After hours of intense discussion between the families, a decision was finally reached: the two families agreed on our marriage. But there was a catch. My brother insisted that first I had to return to the family home, so that my marriage could be properly arranged before neighbours and relatives found out about my elopement. My brother asked my in-laws to bring me to their apartment, where he would come and take me home.

I knew it was a trap. This was a common ruse by disgraced families. They would pretend to agree to the marriage provided it was done by traditional custom. If I had returned home, my brother would have killed me with the blessing of the rest of the family.

I stalled as long as possible, and then, suddenly, it was too late. In the two tense days since I had left home, the news had spread. Everybody who mattered now knew. Nothing could be done to reverse it. My family informed my in-laws they didn’t want me back after all. I had shamed them. They would abandon me forever. They considered me as dead.

But I wasn’t dead. I had managed to escape with my life. Poor Aqsa was not as lucky. She allowed herself to be lured back to her house. Her brother and father did to her what my brother and mother hoped to do to me 20 years ago.

What happened to Aqsa haunts me in ways I cannot express. Over the last few months, reading about the cold-blooded murder of this 16-year-old girl, the scar over my own ordeal has become raw again. Even as I watch proudly as my own teenage children establish themselves in a country that offers them more opportunity than I could ever have hoped for, Aqsa haunts my dreams for them. Poor Aqsa, whose parents came to Canada but could never relinquish their so-called ideals. If only they could have been more patient, could have seen that Aqsa’s desire to wear Western outfits and refuse the hijab did not mean that she was an apostate who mocked their values and culture. If only they had decided to disown her as my family did me. As the years went by, they may have eventually come to see the world differently.

Four years after vowing to never speak with me again, my family relented. My mother and brother have now fully accepted my husband. He is their son and brother-in-law, and my children are the family’s beloved grandkids and nieces and nephews.

Today, when we visit, the family, including my brother and mother, shower my children, the half-Syeds, with affection and presents. But I know that they will never forget what I did to them. And, even thousands of miles away from them in this new country, neither, apparently, will I.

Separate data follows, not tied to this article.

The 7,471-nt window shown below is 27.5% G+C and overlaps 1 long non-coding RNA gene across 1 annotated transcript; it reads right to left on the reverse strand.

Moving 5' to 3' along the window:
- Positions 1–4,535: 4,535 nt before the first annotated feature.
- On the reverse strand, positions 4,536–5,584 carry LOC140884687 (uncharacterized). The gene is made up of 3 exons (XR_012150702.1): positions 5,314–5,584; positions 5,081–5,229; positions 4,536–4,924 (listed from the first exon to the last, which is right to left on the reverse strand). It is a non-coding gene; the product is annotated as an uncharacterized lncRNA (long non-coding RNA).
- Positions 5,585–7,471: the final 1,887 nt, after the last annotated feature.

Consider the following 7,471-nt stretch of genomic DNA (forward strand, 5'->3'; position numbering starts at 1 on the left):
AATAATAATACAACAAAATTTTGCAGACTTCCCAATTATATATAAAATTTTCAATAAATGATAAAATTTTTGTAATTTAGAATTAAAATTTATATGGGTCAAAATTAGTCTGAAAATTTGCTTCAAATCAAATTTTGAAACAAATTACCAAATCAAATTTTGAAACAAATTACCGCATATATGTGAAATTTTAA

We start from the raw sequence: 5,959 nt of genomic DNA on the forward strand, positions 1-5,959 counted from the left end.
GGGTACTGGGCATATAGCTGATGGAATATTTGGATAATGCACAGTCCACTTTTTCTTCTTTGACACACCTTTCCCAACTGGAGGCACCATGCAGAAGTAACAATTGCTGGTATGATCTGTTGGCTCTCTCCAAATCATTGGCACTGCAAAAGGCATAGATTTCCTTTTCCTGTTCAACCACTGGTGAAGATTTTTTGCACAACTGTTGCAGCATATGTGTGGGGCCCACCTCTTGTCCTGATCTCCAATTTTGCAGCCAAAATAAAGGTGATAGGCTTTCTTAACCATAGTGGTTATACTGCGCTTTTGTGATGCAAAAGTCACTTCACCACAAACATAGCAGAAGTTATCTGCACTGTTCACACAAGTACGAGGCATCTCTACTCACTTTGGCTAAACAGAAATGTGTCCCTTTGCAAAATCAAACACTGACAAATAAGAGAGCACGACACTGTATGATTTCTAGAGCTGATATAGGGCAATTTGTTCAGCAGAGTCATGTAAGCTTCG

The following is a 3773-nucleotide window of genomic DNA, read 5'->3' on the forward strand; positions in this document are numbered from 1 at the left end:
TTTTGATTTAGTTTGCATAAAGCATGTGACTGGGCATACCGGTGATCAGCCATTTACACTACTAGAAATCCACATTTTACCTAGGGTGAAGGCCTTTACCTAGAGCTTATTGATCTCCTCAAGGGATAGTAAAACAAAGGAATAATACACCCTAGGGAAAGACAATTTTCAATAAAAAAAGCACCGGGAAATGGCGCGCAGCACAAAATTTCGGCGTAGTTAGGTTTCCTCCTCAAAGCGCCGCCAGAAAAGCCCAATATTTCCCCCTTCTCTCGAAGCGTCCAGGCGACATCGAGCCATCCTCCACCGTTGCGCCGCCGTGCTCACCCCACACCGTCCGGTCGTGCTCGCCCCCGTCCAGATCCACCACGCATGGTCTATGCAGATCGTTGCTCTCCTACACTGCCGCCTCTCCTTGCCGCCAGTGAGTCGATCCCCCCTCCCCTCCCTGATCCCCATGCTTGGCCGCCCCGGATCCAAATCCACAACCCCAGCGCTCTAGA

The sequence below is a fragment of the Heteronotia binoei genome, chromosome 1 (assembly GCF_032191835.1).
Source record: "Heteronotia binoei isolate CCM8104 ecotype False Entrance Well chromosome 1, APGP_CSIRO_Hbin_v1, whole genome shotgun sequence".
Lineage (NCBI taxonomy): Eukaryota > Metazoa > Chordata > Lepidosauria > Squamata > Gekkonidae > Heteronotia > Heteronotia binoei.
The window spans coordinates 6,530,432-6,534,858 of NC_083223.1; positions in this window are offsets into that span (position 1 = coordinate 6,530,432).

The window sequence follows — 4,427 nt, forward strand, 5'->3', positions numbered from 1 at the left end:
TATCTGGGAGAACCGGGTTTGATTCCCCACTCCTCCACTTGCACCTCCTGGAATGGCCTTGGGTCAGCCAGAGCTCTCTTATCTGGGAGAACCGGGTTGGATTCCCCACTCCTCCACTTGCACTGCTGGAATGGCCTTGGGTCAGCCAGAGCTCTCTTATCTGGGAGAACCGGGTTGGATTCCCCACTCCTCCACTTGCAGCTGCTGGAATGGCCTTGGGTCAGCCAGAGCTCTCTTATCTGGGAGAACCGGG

Originally from Karachi, Anila Batool has worked as a journalist in Pakistan and the United Arab Emirates.


 

Same story, different ending

  1. I'm glad that this writter has come to Canada and is willing to give up her previous way of life to be Canadian. It is unfortunate that some immigrants would rather we change to be more like the country they fled in fear than to embrace the freedoms we offer.

    I hope she wears western clothes and isn't afraid of showing her face.

  2. To hear of the trials like this that people go through, that people could be so ashamed that they would kill their own family to preserve honour seems so foreign, and yet it has happened not more than two hours away from my home.

    Anila, your story is frightening and yet it makes me glad to hear that people can escape such terrible fates. I hope that awareness of the barbarian nature of such practises can continue to be spread.

  3. What a powerful story. Thank you for writing and sharing your own experiences with us.

    I'm so glad you are happy in Canada, and have a loving husband and family. What a brave young woman you were; your own children will be all the stronger for your courage and philosophical way of thinking.

  4. As always, these stories make me thankful to have had the privilege of being born in Canada instead of a country where these barbaric practices continue.

    • Except that's the whole thing about her story — it IS happening in Canada because the customs and social mores follow the people!

      • I guess you missed the differences? In Pakistan, the penalty for honour killings is ~ 6 months; in Canada, the penalty for honour killings is ~ life in prison. And that while honour killings in Pakistan are a common practice, they are nowhere near as common in Canada. That isn't to say that they don't occur – and they probably occur more often than we know – but the extent to which they occur is not comparable.

        From the article, it took 20 years for something to occur in Canada that triggered Ms. Batool's memories.